Adults and children with severe allergies are experiencing problems finding EpiPens after issues with manufacturing of the lifesaving devices, according to patients and pharmacists.
More than 400 patients in 45 states have reported difficulty filling prescriptions for Mylan NV’s allergy devices and other auto-injectors containing the active ingredient epinephrine since May 2, James Baker, chief executive officer of patient-advocacy group Food Allergy Research & Education, said in an interview.
Most patients told the group that they haven’t been able to obtain the devices at all, while others said they have had to wait several weeks to get one, Baker said. FARE developed a survey to track problems with accessing allergy-shot devices.
“I don’t know what’s going on,” he said. “I don’t think it’s fair to tell people that are dependent on this medication nothing.”
In September, Pfizer Inc.’s Meridian Medical Technologies division, which makes the auto-injecting pens for Mylan, was warned by the U.S. Food and Drug Administration for failing to investigate hundreds of complaints about defective EpiPens, including cases where patients were hurt or died due to faulty injectors.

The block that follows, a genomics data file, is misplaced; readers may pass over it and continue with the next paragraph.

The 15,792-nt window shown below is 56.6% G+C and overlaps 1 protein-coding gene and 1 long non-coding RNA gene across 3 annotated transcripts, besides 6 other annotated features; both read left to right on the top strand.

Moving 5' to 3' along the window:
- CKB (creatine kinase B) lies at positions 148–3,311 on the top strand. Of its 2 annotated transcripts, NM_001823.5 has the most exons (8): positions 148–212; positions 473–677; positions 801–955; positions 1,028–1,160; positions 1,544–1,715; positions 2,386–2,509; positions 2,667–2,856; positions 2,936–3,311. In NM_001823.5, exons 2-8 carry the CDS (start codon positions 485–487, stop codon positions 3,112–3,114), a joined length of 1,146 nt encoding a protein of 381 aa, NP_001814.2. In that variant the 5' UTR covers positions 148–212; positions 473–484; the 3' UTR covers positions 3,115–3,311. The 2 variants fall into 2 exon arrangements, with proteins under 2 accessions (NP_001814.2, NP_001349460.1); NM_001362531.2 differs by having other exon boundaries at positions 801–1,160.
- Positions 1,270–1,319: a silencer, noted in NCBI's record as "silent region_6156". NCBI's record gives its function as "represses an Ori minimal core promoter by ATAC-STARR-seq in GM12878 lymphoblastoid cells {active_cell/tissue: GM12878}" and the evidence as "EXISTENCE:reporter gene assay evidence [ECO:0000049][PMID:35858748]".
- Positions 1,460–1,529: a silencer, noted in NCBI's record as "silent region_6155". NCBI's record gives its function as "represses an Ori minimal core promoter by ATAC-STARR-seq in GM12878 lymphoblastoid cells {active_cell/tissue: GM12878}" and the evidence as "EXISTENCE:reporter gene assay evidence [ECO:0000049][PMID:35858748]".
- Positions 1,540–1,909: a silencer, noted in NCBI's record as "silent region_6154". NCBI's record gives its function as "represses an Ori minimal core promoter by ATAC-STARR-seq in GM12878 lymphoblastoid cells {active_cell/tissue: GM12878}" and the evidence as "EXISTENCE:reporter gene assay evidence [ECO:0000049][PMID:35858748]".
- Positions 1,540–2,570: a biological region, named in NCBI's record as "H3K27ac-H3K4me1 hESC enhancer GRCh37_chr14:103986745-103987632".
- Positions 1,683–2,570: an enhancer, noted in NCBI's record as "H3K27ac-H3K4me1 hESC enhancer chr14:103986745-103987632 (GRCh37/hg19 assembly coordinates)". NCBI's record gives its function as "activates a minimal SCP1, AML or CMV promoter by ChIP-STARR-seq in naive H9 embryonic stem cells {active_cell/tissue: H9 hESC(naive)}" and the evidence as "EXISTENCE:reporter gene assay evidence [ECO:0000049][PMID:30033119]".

Mylan told the FDA a few months ago it was experiencing intermittent supply constraints due to manufacturing delays, company spokeswoman Christine Waller said in an emailed statement. Since then, “Mylan and Pfizer have remained in close contact with FDA to provide regular updates on the inventory status,” she said.
Steven Danehy, a spokesman for Pfizer, said in a statement that as a result of new processes put in place after the FDA’s warning letter, “there has been some impact on manufacturing capacity.” He said shipments have increased in recent months and were higher than expected in April.
The FDA hadn’t added EpiPen to its list of medications in shortage as of Tuesday morning. Companies are required to report shortages to the agency.
“At this time, Mylan is reporting adequate supplies of EpiPen for the U.S. and we will continue to monitor this situation closely,” said Lauren Smith Dyer, a spokeswoman for the FDA. The agency plans to update its shortage website with resources for people looking for EpiPens, Smith Dyer said.
Mylan shares added to losses Tuesday afternoon, and were down 2.4% at 1:58 p.m. in New York. The company is scheduled to report its latest quarterly results on Wednesday.
Word of Mouth
News of the shortfall has been spreading among allergy sufferers and those who fill their prescriptions.